The people have also been much kinder than I ever expected. I was told by many sensitive Americans (and self-deprecating Israelis) that the culture in Israel is brisk and unsympathetic, and so not to have my feelings hurt when people… What? Bump into me? When chassidic men don’t look me in the face? Now that I’ve been here for several weeks, I’m not sure what everyone warned me of. Every Israeli I’ve encountered has been kind and generous with me. Someone invited me to shabbat with his friends the day after I met him (one of my absolute best experiences here, and my first orthodox shabbat), and when my teacher at the ulpan learned I had sprained my ankle, she gave me her crutches and picked me up every morning for class until I could walk. If people see you on the street, looking confused and speaking English, they will come up to try to help you (and one of the benefits of a society in which so many people are religiously observant is that, for the most part, men don’t smush and crowd you on the bus). There have only been two exceptions to this rule of kindness: the barista at my usual coffee spot, whom I suspect resents me for looking too American (read: round and smiley), and an aggressive group of cab drivers my friends and I encountered when we accidentally wandered into Palestinian territory, who loudly offered us rides that did not involve their taxis. Blegh.

My stay here has been surprising in other ways, too. I think, in some ways, that I expected my faith to transform or strengthen in Jerusalem, the birthplace of both the religion I study and the one that I try to follow. My religious journey had been a winding and sometimes frail one. I think I hoped that I would come back a full believer, having seen the location of the Last Supper or Jesus’ birth. For a long time when I was a child, I hoped that I would have some kind of vision to confirm to me that God is real and I could stop worrying about it. But nothing ever came, and I suspect that if there was any such vision in store for me, the God of great displays (see: Red Sea, Jericho, pretty much all of Genesis) would not have wanted to miss this excellent dramatic window.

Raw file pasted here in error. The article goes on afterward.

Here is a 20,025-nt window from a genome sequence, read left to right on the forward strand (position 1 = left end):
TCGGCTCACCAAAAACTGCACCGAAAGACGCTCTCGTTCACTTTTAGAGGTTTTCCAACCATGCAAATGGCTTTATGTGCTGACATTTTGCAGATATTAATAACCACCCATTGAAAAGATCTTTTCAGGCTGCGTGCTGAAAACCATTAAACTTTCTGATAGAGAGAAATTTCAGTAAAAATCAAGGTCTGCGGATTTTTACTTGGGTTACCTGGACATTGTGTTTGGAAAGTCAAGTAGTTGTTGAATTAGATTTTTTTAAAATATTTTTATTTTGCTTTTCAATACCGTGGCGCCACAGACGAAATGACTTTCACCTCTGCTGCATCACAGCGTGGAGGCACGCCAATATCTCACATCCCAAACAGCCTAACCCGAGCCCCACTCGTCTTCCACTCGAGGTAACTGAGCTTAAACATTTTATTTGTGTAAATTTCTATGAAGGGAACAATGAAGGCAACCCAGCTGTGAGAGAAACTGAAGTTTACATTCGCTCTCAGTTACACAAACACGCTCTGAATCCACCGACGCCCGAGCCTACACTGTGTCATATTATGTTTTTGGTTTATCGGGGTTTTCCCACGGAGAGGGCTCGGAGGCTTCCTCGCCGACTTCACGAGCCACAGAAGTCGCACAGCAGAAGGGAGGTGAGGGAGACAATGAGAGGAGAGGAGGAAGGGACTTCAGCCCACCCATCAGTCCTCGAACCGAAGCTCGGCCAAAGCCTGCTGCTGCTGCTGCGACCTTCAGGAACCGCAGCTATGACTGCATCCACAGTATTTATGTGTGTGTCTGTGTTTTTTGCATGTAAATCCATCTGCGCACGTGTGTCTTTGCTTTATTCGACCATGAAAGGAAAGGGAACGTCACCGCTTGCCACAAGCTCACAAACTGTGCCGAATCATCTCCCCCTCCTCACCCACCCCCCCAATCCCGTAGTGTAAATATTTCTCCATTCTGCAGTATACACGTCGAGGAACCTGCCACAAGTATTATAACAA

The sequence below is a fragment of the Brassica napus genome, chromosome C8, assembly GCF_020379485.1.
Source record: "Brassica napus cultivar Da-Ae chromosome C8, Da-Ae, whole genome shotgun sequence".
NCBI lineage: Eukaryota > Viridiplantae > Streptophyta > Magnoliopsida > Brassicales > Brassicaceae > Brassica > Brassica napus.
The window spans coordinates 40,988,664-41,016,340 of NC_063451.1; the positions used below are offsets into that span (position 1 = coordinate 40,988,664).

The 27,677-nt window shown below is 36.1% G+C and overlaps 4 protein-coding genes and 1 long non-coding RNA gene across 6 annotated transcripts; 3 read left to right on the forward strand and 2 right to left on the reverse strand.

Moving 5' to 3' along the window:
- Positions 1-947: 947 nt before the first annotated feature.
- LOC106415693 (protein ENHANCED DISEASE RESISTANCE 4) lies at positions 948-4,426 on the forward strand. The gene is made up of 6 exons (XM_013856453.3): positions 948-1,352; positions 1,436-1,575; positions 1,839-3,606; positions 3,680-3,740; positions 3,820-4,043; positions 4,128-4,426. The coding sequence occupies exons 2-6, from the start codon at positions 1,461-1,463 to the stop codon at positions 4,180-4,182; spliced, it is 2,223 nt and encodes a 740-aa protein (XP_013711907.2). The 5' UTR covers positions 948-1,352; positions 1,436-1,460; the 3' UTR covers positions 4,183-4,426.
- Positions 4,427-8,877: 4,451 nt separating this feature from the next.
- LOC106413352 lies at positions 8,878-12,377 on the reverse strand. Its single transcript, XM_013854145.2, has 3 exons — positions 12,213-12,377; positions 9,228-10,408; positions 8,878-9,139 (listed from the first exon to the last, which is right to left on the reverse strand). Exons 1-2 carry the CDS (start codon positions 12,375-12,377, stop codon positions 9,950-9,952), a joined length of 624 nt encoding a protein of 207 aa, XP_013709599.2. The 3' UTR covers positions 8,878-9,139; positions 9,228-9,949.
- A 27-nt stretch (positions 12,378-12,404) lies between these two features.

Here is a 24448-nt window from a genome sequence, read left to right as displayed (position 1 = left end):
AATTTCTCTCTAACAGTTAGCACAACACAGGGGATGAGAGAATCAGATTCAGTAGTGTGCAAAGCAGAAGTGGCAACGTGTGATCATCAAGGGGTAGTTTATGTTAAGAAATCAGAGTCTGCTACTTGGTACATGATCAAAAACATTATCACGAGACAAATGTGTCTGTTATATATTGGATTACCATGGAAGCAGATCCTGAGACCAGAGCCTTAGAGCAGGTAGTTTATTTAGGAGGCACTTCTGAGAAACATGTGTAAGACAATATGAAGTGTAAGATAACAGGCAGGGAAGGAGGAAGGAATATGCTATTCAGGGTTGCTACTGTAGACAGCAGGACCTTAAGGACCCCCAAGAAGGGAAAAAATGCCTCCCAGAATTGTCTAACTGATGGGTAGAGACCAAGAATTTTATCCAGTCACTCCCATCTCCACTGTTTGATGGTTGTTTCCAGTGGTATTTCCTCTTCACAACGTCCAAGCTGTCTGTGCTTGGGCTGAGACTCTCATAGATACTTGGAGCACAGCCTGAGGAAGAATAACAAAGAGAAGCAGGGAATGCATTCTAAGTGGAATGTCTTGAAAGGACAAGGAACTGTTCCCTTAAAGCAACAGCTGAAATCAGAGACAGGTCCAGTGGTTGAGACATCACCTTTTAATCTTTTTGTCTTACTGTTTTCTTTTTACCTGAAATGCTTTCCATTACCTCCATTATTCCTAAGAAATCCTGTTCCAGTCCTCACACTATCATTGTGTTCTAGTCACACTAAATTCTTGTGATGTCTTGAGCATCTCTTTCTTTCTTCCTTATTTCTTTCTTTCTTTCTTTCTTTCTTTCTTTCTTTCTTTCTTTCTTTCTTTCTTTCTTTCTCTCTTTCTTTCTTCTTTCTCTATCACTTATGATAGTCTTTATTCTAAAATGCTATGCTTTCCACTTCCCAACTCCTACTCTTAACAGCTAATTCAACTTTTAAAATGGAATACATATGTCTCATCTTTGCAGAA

I’m kidding, of course. But I do think I expected to come back a changed woman, either from experiencing the tangibleness of the Biblical backdrop, or from living in a society in which so many people wear their faith so visibly on their sleeve. But neither sharing a bus with 30 chassidic men, nor standing in the room above where the Last Supper maybe-probably-kinda happened, made my faith feel more real to me. Instead, I have noticed my conviction in and love for God creep up on me slowly for the last two years. It turns out there is no magic, one-time cure for doubt: my convictions have been hard-fought and won, far away from the land of my namesake and nations she issued.


This is not to say that my stay in Jerusalem hasn’t been a spiritual experience. It has been, just not in the ways I expected (as it almost invariably goes with these things). I am filled with a wonderful joy each night as I hear the songs and fireworks of Muslims breaking their daily fast for Ramadan.

Every Friday evening, I hear voices below welcoming the Sabbath Queen as I make dinner to be shared with my friends in a secular ‘hobo’s banquet.’

(The meal itself is rarely faith-inspiring.)